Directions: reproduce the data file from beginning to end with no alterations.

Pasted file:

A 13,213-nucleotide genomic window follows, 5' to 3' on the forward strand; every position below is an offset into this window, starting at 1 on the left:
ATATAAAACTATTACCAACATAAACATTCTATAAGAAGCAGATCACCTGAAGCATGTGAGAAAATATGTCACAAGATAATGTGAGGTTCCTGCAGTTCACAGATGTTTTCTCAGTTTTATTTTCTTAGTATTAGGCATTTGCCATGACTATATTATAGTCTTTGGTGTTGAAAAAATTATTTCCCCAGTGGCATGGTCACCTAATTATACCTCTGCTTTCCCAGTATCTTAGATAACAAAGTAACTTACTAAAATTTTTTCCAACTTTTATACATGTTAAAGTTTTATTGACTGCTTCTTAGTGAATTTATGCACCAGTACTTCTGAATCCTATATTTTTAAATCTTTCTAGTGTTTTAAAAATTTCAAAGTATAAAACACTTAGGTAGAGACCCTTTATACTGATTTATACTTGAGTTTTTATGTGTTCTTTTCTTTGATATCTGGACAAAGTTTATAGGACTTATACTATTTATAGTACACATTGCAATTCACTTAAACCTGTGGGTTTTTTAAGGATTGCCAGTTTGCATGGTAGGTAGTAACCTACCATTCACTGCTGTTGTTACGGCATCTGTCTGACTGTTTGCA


A 13,213-nucleotide genomic window follows, 5' to 3' on the forward strand; every position below is an offset into this window, starting at 1 on the left:
ATATAAAACTATTACCAACATAAACATTCTATAAGAAGCAGATCACCTGAAGCATGTGAGAAAATATGTCACAAGATAATGTGAGGTTCCTGCAGTTCACAGATGTTTTCTCAGTTTTATTTTCTTAGTATTAGGCATTTGCCATGACTATATTATAGTCTTTGGTGTTGAAAAAATTATTTCCCCAGTGGCATGGTCACCTAATTATACCTCTGCTTTCCCAGTATCTTAGATAACAAAGTAACTTACTAAAATTTTTTCCAACTTTTATACATGTTAAAGTTTTATTGACTGCTTCTTAGTGAATTTATGCACCAGTACTTCTGAATCCTATATTTTTAAATCTTTCTAGTGTTTTAAAAATTTCAAAGTATAAAACACTTAGGTAGAGACCCTTTATACTGATTTATACTTGAGTTTTTATGTGTTCTTTTCTTTGATATCTGGACAAAGTTTATAGGACTTATACTATTTATAGTACACATTGCAATTCACTTAAACCTGTGGGTTTTTTAAGGATTGCCAGTTTGCATGGTAGGTAGTAACCTACCATTCACTGCTGTTGTTACGGCATCTGTCTGACTGTTTGCA